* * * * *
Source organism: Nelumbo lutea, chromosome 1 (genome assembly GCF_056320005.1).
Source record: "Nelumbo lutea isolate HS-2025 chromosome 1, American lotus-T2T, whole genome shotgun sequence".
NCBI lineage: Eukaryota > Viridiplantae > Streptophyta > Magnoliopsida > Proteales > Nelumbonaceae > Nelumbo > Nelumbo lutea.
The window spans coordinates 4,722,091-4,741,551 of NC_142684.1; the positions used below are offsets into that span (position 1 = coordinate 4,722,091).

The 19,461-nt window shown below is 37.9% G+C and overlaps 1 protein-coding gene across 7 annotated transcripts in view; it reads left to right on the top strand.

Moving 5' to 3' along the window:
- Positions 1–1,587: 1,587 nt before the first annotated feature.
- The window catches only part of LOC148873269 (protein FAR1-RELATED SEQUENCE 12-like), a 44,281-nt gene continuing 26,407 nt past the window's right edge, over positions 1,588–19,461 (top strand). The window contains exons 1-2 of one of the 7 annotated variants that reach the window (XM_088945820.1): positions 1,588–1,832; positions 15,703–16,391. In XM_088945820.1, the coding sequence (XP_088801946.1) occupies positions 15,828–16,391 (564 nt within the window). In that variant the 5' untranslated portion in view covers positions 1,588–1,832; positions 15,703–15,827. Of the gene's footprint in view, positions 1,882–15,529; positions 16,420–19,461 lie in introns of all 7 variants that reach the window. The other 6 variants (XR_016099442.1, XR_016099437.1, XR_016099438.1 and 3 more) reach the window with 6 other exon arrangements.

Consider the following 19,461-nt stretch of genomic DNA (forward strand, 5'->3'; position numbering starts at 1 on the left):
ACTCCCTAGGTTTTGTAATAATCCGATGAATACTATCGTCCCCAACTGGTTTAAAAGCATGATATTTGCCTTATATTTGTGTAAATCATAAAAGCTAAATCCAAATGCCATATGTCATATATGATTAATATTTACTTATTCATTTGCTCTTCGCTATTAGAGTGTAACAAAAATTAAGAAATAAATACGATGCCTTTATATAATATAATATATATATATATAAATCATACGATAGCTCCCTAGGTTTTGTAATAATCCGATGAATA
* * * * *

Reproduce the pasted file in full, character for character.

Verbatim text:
Source organism: Nelumbo lutea, chromosome 1 (genome assembly GCF_056320005.1).
Source record: "Nelumbo lutea isolate HS-2025 chromosome 1, American lotus-T2T, whole genome shotgun sequence".
NCBI lineage: Eukaryota > Viridiplantae > Streptophyta > Magnoliopsida > Proteales > Nelumbonaceae > Nelumbo > Nelumbo lutea.
The window spans coordinates 4,722,091-4,741,551 of NC_142684.1; the positions used below are offsets into that span (position 1 = coordinate 4,722,091).

The 19,461-nt window shown below is 37.9% G+C and overlaps 1 protein-coding gene across 7 annotated transcripts in view; it reads left to right on the top strand.

Moving 5' to 3' along the window:
- Positions 1–1,587: 1,587 nt before the first annotated feature.
- The window catches only part of LOC148873269 (protein FAR1-RELATED SEQUENCE 12-like), a 44,281-nt gene continuing 26,407 nt past the window's right edge, over positions 1,588–19,461 (top strand). The window contains exons 1-2 of one of the 7 annotated variants that reach the window (XM_088945820.1): positions 1,588–1,832; positions 15,703–16,391. In XM_088945820.1, the coding sequence (XP_088801946.1) occupies positions 15,828–16,391 (564 nt within the window). In that variant the 5' untranslated portion in view covers positions 1,588–1,832; positions 15,703–15,827. Of the gene's footprint in view, positions 1,882–15,529; positions 16,420–19,461 lie in introns of all 7 variants that reach the window. The other 6 variants (XR_016099442.1, XR_016099437.1, XR_016099438.1 and 3 more) reach the window with 6 other exon arrangements.

Consider the following 19,461-nt stretch of genomic DNA (forward strand, 5'->3'; position numbering starts at 1 on the left):
ACTCCCTAGGTTTTGTAATAATCCGATGAATACTATCGTCCCCAACTGGTTTAAAAGCATGATATTTGCCTTATATTTGTGTAAATCATAAAAGCTAAATCCAAATGCCATATGTCATATATGATTAATATTTACTTATTCATTTGCTCTTCGCTATTAGAGTGTAACAAAAATTAAGAAATAAATACGATGCCTTTATATAATATAATATATATATATATAAATCATACGATAGCTCCCTAGGTTTTGTAATAATCCGATGAATA